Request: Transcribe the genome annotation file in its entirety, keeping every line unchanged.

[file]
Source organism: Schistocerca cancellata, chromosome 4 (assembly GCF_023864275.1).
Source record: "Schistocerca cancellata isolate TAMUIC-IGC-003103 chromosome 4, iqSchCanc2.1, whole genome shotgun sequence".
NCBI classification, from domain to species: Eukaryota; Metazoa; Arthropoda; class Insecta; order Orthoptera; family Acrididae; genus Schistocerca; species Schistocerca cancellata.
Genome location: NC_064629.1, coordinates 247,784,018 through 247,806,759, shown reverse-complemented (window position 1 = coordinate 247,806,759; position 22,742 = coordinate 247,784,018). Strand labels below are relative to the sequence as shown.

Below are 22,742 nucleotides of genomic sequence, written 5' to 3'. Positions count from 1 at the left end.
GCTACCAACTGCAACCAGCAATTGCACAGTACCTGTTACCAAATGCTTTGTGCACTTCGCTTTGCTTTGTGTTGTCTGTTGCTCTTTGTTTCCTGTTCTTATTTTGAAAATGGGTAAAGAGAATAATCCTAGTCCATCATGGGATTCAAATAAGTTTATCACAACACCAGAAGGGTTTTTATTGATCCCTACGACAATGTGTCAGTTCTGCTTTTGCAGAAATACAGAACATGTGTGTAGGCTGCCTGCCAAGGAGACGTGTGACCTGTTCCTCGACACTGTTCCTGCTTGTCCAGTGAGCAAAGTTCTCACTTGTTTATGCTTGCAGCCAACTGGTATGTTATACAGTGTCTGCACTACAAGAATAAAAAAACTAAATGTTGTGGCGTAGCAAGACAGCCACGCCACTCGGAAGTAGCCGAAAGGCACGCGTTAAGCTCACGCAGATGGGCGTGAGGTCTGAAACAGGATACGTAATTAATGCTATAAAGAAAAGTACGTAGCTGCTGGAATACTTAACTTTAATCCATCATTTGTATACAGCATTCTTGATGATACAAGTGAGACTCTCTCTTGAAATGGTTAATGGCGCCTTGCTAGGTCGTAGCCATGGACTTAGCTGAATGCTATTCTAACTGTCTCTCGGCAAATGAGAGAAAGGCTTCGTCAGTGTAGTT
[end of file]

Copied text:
Source organism: Schistocerca cancellata, chromosome 4 (assembly GCF_023864275.1).
Source record: "Schistocerca cancellata isolate TAMUIC-IGC-003103 chromosome 4, iqSchCanc2.1, whole genome shotgun sequence".
NCBI classification, from domain to species: Eukaryota; Metazoa; Arthropoda; class Insecta; order Orthoptera; family Acrididae; genus Schistocerca; species Schistocerca cancellata.
Genome location: NC_064629.1, coordinates 247,784,018 through 247,806,759, shown reverse-complemented (window position 1 = coordinate 247,806,759; position 22,742 = coordinate 247,784,018). Strand labels below are relative to the sequence as shown.

Below are 22,742 nucleotides of genomic sequence, written 5' to 3'. Positions count from 1 at the left end.
GCTACCAACTGCAACCAGCAATTGCACAGTACCTGTTACCAAATGCTTTGTGCACTTCGCTTTGCTTTGTGTTGTCTGTTGCTCTTTGTTTCCTGTTCTTATTTTGAAAATGGGTAAAGAGAATAATCCTAGTCCATCATGGGATTCAAATAAGTTTATCACAACACCAGAAGGGTTTTTATTGATCCCTACGACAATGTGTCAGTTCTGCTTTTGCAGAAATACAGAACATGTGTGTAGGCTGCCTGCCAAGGAGACGTGTGACCTGTTCCTCGACACTGTTCCTGCTTGTCCAGTGAGCAAAGTTCTCACTTGTTTATGCTTGCAGCCAACTGGTATGTTATACAGTGTCTGCACTACAAGAATAAAAAAACTAAATGTTGTGGCGTAGCAAGACAGCCACGCCACTCGGAAGTAGCCGAAAGGCACGCGTTAAGCTCACGCAGATGGGCGTGAGGTCTGAAACAGGATACGTAATTAATGCTATAAAGAAAAGTACGTAGCTGCTGGAATACTTAACTTTAATCCATCATTTGTATACAGCATTCTTGATGATACAAGTGAGACTCTCTCTTGAAATGGTTAATGGCGCCTTGCTAGGTCGTAGCCATGGACTTAGCTGAATGCTATTCTAACTGTCTCTCGGCAAATGAGAGAAAGGCTTCGTCAGTGTAGTT